The main contribution of the Department for Experimental Methods in this project is to carry out two flight test campaigns using the DLR's Airbus A320 MSN659 as a test carrier. The test campaigns are conducted in cooperation with the following two departments: Experimental Methods (Institute for Aero Elasticity) and for Technical Acoustics (Institute for Aerodynamics and Flow Technology).
Cabin comfort in commercial aircraft depends to a considerable extent on noise present in the cabin. Depending on flight condition and seating position, the predominant contributions to this noise may originate from different sources. The jet engines, the turbulent boundary layer around the fuselage and the airframe noise can excite oscillations of the fuselage, which itself can transmit these oscillations into the air in the cabin interior. The air conditioning is also a significant source of cabin noise.
However, very little is known about either the proportion to which each single noise source contributes to the cumulative sound in the cabin, or about the main propagation path of this sound energy from the external excitement to the emission inside the cabin.
The objective of the flight tests in the SIMKAB project is to provide information on both the intensity of each source mechanism and on the transfer characteristics of the fuselage with respect to each single source. Furthermore, fuselage excitement by the transonic boundary layer, the response of the fuselage structure to this excitement and the emission of noise throughout the cabin are to be measured to provide validation data for the numerical modeling of cabin noise.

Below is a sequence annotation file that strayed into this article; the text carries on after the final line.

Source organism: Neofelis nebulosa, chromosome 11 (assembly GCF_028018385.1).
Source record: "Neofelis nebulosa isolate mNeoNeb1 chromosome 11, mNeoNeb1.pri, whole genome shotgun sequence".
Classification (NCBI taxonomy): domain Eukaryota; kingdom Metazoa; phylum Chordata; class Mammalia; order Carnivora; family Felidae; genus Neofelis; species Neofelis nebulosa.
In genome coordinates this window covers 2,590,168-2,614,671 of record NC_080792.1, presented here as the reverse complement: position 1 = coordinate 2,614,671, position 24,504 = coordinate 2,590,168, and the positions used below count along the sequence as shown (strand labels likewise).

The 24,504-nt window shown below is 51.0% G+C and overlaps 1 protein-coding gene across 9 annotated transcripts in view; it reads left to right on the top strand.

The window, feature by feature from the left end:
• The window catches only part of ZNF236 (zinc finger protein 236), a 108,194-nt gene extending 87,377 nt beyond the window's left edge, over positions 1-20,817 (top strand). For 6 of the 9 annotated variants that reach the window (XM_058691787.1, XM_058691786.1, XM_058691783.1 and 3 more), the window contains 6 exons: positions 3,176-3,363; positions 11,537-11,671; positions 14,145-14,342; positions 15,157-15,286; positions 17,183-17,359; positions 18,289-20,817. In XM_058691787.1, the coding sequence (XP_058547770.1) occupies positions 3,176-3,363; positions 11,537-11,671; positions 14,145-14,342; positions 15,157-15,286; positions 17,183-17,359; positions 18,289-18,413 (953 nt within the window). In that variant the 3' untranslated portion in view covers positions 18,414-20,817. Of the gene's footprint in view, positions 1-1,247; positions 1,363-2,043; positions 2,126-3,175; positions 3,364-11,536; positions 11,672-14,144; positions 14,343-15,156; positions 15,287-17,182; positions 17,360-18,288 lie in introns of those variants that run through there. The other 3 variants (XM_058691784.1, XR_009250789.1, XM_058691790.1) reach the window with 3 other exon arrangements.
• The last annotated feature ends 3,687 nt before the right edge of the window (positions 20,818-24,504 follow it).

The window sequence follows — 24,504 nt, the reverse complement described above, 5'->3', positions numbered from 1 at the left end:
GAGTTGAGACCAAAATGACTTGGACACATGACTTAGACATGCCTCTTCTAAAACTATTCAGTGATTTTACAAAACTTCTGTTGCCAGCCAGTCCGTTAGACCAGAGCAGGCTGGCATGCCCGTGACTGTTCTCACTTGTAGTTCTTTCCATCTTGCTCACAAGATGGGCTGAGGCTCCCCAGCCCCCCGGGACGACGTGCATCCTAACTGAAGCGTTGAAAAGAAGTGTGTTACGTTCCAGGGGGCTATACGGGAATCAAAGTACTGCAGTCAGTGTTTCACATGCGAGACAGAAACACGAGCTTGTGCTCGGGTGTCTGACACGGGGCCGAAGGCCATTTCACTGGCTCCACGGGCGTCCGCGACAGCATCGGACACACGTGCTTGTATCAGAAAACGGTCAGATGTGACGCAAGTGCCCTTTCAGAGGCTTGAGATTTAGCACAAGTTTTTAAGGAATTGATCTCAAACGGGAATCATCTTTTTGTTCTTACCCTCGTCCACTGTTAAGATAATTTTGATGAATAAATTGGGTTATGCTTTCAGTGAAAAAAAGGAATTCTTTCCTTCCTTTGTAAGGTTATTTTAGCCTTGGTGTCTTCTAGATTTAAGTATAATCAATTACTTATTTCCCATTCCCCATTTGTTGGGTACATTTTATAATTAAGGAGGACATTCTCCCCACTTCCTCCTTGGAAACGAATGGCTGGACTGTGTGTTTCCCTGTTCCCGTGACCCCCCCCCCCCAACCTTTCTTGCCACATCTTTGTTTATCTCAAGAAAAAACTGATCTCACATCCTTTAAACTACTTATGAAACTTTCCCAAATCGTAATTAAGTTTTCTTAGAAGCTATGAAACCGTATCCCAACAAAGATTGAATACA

Two flight tests with sensors positioned in different sections of the cabin are to be conducted on an Airbus model A320 aircraft. Acoustically relevant sources, sound transmission through the fuselage structure and its reception at the passenger seating positions will be recorded using a mobile acoustic measurement system for flight testing having more than 250 recording channels. By varying flight conditions, the composition of the noise can be varied as well. The effect of each condition on the transfer characteristics can be examined, thereby enabling an analysis of the impact of each sound source on the overall noise at each seating position.